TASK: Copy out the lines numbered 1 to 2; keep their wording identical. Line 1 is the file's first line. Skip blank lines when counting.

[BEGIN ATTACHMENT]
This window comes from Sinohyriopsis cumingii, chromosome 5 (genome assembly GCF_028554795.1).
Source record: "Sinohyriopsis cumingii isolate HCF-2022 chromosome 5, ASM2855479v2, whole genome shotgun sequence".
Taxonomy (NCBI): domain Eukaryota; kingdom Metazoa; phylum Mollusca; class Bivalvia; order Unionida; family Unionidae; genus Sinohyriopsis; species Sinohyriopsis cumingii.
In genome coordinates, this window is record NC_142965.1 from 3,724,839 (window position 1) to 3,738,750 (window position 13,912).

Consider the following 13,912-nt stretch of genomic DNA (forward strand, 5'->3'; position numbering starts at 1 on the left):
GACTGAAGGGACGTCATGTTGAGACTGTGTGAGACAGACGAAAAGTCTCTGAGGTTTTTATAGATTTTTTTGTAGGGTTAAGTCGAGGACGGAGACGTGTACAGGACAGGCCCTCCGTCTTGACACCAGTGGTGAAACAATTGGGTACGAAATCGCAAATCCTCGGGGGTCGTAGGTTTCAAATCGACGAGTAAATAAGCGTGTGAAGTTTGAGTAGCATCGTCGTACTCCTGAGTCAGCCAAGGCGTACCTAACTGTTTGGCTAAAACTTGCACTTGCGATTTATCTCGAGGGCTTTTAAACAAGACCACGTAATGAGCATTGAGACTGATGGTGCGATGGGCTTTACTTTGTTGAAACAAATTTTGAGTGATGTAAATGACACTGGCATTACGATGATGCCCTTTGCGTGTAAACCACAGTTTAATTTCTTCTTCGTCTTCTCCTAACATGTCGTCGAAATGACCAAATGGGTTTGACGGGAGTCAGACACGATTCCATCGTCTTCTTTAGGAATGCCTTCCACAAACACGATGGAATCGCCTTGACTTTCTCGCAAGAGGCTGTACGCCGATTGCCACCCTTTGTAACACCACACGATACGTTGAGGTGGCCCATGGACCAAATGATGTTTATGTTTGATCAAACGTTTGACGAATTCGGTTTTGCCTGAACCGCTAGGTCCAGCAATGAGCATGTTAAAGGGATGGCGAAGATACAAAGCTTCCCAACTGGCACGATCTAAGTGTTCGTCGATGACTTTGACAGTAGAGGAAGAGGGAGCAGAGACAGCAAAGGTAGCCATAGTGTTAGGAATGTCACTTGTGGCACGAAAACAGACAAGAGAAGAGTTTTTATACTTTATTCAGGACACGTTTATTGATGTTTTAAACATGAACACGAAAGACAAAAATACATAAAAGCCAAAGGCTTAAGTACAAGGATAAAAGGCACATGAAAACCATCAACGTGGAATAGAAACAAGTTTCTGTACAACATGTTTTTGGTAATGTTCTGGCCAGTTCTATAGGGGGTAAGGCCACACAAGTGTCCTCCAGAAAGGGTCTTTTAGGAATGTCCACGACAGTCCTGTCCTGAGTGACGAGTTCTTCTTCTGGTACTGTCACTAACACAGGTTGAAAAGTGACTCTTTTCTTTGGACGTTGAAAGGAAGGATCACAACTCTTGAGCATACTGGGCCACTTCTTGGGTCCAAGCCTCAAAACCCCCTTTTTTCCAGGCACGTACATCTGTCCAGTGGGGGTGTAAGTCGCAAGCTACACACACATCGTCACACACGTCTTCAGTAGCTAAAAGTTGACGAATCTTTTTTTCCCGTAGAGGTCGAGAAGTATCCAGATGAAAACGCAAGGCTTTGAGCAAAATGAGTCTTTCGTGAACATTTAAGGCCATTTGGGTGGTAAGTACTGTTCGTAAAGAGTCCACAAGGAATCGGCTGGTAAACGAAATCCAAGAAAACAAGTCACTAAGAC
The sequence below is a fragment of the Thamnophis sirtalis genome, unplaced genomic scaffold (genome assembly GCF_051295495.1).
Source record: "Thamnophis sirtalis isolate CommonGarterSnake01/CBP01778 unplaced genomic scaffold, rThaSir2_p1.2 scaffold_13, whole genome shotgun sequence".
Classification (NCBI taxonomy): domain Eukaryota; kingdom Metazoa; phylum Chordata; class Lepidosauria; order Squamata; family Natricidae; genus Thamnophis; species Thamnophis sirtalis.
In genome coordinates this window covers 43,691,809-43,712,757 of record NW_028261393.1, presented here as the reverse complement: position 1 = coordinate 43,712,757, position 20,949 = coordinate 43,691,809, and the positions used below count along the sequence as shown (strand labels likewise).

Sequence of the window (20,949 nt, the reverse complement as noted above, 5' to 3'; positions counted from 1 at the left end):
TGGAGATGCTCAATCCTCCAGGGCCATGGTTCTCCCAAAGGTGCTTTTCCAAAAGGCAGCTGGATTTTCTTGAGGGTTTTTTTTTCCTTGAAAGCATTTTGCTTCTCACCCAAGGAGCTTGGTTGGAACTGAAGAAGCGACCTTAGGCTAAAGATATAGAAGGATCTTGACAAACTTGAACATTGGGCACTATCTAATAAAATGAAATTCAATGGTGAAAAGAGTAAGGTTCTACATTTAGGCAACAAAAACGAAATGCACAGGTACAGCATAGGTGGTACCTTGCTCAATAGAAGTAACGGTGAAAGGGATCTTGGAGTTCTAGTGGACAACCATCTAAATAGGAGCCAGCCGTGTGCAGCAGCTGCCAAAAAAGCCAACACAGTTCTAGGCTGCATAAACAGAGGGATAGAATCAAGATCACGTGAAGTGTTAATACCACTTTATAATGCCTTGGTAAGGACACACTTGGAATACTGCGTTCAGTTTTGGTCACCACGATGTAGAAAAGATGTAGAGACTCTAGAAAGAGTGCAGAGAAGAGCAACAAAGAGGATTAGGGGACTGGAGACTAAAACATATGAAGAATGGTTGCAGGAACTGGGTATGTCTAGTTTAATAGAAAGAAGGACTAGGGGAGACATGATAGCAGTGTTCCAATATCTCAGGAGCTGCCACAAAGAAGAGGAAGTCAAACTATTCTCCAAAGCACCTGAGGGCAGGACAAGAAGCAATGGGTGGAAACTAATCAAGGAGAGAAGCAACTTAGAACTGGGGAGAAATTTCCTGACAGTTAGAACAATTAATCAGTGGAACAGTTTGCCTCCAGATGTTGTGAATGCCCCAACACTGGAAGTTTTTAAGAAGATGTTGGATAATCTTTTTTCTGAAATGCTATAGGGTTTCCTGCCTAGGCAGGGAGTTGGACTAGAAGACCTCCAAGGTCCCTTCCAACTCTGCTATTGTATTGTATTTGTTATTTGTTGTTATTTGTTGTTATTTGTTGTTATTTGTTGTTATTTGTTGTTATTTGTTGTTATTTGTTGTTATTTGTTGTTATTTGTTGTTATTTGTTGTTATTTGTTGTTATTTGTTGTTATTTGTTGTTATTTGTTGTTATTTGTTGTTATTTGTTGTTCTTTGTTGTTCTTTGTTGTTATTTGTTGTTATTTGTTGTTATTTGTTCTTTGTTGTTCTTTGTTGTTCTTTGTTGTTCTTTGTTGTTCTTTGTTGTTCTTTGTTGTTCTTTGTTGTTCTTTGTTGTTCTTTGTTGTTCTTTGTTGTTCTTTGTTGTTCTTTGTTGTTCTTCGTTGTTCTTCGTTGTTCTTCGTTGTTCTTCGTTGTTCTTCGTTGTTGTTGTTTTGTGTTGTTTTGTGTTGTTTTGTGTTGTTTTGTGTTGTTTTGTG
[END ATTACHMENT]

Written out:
This window comes from Sinohyriopsis cumingii, chromosome 5 (genome assembly GCF_028554795.1).
Source record: "Sinohyriopsis cumingii isolate HCF-2022 chromosome 5, ASM2855479v2, whole genome shotgun sequence".